We remain open to provide care for your pets. We are following the direction of government and regulatory authorities and have implemented hospital and visit protocols to keep both you and our team safe. For regular updates on our hours and visit protocols, please follow our social media platforms.

Grain-Free Diets and Dilated Cardiomyopathy

Lately, there had been a lot of chatter about the link between grain-free diets and heart disease. Where is this information coming from, and what do you need to know? 

Cardiologists across the US have been noticing a rise in a condition called Dilated Cardiomyopathy in breeds that are not known for this condition – most notably in Golden Retrievers. There have been more than 70 deaths associated with this condition.

After many lab tests, genetics tests, etc., the one common link was their diet. Almost all of the dogs were fed a grain-free +/- novel protein diets that were high in legumes and lentils.

This association is so strong that the Food and Drug Administration of the United States has launched a full investigation. Studies are also ongoing in the cardiology departments of major veterinary universities in the US.  See the following links for more information.

  1. FDA Investigation into Potential Link between Certain Diets and Canine Dilated Cardiomyopathy
  2. UC DAVIS Veterinary Medicine Center form Companion Animal Heath

What is DCM?
Dilated Cardiomyopathy is a heart condition in which the muscles of the heart become weak and decreases the ability to pump blood around the body. The heart itself enlarges and can lead to murmurs, irregular heartbeats and heart failure. In the early stages, no signs are noticed at home or often on a physical exam by your veterinarian. As the disease worsens, patients may become lethargic or tired from exercise, coughing, difficulty breathing, abdominal distension, collapse, or death.

Is this Condition Treatable? 
From further investigating these “diet-induced DCM “ cases, when detected EARLY, the condition can be reversible with treatment. If not detected early, these cases may progress to permanent heart damage, potentially heart failure and death.

What can we do until we know more? 
While the studies and investigations are ongoing, the cardiologists are recommending avoiding the diets that list peas, chickpeas, potatoes or lentils as their first ingredients. Ensure you are feeding diets that meet the AAFCO standards, including diet trials that meet these standards. If you have any concerns about your dog, talk to your veterinarian regarding blood testing and heart evaluation.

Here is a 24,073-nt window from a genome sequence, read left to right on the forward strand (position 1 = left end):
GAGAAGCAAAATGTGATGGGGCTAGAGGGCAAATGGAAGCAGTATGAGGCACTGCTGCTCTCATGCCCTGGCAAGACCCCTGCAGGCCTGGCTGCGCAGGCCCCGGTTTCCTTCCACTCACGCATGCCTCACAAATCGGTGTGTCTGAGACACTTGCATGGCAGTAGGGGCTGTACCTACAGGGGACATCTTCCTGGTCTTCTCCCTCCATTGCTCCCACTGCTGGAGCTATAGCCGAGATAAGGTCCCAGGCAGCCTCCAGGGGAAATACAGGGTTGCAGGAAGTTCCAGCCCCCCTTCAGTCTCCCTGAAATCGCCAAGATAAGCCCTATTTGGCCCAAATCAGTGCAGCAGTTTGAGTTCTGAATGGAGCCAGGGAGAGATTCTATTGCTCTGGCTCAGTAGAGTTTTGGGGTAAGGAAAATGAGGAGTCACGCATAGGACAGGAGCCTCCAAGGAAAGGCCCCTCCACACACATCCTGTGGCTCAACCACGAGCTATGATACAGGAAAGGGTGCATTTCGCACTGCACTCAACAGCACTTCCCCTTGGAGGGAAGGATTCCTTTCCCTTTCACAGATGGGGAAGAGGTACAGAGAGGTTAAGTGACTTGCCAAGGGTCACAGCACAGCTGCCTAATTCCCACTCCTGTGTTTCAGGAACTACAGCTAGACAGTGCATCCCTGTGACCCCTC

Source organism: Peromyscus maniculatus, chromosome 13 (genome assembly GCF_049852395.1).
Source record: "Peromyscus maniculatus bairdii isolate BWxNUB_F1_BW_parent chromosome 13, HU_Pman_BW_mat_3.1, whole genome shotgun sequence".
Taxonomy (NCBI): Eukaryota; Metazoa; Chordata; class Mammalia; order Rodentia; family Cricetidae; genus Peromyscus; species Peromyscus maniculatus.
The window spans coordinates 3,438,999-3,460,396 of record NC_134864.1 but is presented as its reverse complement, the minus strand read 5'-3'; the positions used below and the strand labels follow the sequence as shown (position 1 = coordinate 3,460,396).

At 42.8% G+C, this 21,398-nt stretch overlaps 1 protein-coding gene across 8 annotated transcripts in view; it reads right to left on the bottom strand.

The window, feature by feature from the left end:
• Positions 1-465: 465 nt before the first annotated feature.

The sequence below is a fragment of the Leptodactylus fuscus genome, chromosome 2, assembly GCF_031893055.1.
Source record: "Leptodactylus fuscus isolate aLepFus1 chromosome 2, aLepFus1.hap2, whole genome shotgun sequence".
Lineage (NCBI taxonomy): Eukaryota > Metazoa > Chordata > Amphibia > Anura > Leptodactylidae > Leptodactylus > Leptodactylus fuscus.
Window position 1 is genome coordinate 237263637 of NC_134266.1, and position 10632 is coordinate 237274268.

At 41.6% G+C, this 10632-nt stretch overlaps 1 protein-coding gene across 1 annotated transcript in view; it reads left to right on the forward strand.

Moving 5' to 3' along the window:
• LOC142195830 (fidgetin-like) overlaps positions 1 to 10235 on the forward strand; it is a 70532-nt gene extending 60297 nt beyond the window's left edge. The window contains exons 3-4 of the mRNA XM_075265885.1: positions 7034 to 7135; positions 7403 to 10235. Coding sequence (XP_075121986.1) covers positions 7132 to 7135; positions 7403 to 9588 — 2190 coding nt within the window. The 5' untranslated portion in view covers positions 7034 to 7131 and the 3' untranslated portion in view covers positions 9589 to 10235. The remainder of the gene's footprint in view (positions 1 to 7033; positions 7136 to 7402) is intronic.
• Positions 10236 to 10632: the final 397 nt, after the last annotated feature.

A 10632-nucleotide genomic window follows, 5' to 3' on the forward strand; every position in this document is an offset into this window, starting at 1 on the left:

UC DAVIS Veterinary Medicine

If you have any questions, please give us a call at 506.382.0061.

Written by: Dr. Nicole Hobbs-Ford, DVM

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COVID-19: Additional measures we are taking

Dear Clients,

Due to the close contact that our work requires, we have taken additional measures to protect you and our team while providing care for your furry family members.

The following changes are effective as of Tuesday, March 24, 2020:

1. We are currently operating a “closed waiting room” policy to protect our clients and staff. When you arrive, please remain in your vehicle and use your cell phone to call us at 506.382.0061. We will take a history from outside of your vehicle, and bring your pet into the clinic for an examination with the veterinarian. We will then return to your vehicle with your pet to discuss our recommended treatment plan. If you do not have a cell phone please knock our door to let us know you have arrived and then return to your vehicle.

2. We are continuing to accept appointments for urgent or sick pets, as well as time-sensitive puppy/kitten vaccinations. All other services will be scheduled for a later time.

3. We are still OPEN with the following hours: Monday to Friday: 8:00 - 5:00 pm and Saturday 9:00 am - 2:00 pm.

4. If you are ordering food or medications, please allow 3-5 business days as our suppliers are dealing with increased demand and are trying to fill orders as quickly as possible. We will advise you as soon as your order arrives. Please call us when you arrive to pick up your order, but do not enter the hospital. Our staff will bring your order to your car and take payment over the phone. You can also use our online store and have your food delivered directly to your home. To sign up for the online store, visit our website.

5. For the time being, we are not accepting cash as payment. Credit cards and debit card payments are still available.

Following the recommendations of our government and medical experts, we are doing our best to practice social distancing within the constraints of our roles. As such, we have taken measures to avoid both contracting and facilitating the spread of this virus.

Thank you for helping us be diligent for everyone's safety. As we have heard from all levels of government, the situation is fluid and any updates will be provided as changes occur.

- Your dedicated team at Mountain Road Animal Hospital